Frequently Asked Questions about the mandatory notification of detergents and cleaning agents
FAQs, 29 May 2007 Detergents and cleaning agents contain substances that may jeopardise the health of consumers. Certain ingredients like fragrances or preservatives can trigger allergic reactions in sensitive individuals. There are also repeated incidents of poisoning caused by people ingesting detergents or cleaning agents by mistake. Since the entry into force of the new Detergent and Cleaning Agent Act on 5 May 2005, manufacturers must report the formulations of their detergents and cleaning agents to BfR. That is why BfR has compiled the following FAQs on this new mandatory notification.
Why must the formulations of detergents and cleaning agents be reported to BfR?
So as to afford consumers even better health protection, manufacturers are obliged to notify the formulations of their detergents and cleaning agents to BfR. This information can then be used for emergency treatment in the event of poisoning accidents. On 5 May 2007 the amended Detergent and Cleaning Agent Act (Wasch- und Reinigungs-mittelgesetz, WRMG) came into force. It transferred responsibility for the receipt of these notifications from the Federal Environmental Agency (UBA) to BfR. The reason for this amendment was to bring German law into line with the EU Detergents Regulation.
To which detergents and cleaning agents does the mandatory notification obligation pursuant to WRMG apply?
All detergents and cleaning agents for commercial and private use must be notified. Dangerous preparations, biocide products (see below) and surfactant-containing cosmetics (for instance shower gel and shampoos) are exempt from the mandatory notification prescribed in WRMG. Other statutory provisions govern the notification of these products. For instance cosmetics are notified to the Federal Office of Consumer Protection and Food Safety (BVL) in connection with the enforcement of the Cosmetics Regulation.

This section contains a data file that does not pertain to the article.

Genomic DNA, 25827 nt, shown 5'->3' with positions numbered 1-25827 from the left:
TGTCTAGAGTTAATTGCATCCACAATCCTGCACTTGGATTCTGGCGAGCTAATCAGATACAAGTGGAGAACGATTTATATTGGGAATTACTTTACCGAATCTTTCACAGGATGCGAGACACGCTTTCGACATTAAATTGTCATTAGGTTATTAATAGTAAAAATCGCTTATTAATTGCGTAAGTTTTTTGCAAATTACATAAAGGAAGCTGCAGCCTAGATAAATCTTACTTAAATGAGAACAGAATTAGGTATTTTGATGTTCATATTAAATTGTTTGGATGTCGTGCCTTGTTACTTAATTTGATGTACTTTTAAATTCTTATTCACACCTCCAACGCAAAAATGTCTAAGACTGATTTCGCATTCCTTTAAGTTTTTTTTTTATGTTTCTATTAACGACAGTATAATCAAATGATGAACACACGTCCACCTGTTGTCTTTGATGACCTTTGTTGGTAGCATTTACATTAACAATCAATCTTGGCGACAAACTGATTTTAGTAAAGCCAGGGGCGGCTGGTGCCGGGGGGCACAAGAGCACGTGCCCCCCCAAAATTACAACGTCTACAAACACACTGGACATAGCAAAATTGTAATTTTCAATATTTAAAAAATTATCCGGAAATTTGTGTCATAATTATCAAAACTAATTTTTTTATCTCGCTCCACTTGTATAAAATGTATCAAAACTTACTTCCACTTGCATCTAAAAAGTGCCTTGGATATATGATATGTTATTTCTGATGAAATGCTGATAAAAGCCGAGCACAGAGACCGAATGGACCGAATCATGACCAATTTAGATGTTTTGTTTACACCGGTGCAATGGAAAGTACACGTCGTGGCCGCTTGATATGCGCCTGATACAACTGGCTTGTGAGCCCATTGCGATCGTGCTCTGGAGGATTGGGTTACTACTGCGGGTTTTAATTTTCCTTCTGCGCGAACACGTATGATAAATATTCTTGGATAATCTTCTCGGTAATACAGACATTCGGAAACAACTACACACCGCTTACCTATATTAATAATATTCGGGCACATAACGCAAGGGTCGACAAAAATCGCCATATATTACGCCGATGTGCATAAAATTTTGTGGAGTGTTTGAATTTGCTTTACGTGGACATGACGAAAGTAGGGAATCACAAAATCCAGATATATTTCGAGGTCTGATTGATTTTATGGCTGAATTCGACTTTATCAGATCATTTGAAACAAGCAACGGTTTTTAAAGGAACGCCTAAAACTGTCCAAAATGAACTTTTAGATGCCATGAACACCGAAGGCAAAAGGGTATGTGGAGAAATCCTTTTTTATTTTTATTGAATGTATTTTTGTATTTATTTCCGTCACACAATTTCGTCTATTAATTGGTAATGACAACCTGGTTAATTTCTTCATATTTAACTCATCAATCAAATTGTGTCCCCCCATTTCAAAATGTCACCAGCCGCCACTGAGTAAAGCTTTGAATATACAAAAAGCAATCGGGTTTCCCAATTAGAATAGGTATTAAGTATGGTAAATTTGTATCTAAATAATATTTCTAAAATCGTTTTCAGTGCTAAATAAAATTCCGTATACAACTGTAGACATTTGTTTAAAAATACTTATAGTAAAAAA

What data must be notified?
Manufacturers must provide BfR with a data sheet with the complete formulation of the detergent or cleaning agent.
What does BfR do with the data?
As is the case with other product groups, BfR passes on the formulations of detergents and cleaning agents along with regular updates to the German poison information and treatment centres. They use the information for the emergency treatment of cases of poisoning. The data are treated confidentially and used within BfR for the assessment of poisoning incidents which physicians must report to it as part of their statutory notification duty. Pursuant to the Act, the BfR passes on the names of the products and manufacturers to the Federal Environmental Agency (UBA). UBA is the contact for the control authorities of the federal states and responds to inquiries about whether detergents and cleaning agents have in fact been notified.
Do detergents and cleaning agents, that have to be notified pursuant to § 16 e ChemG (Chemicals Act), also have to be notified under WRMG?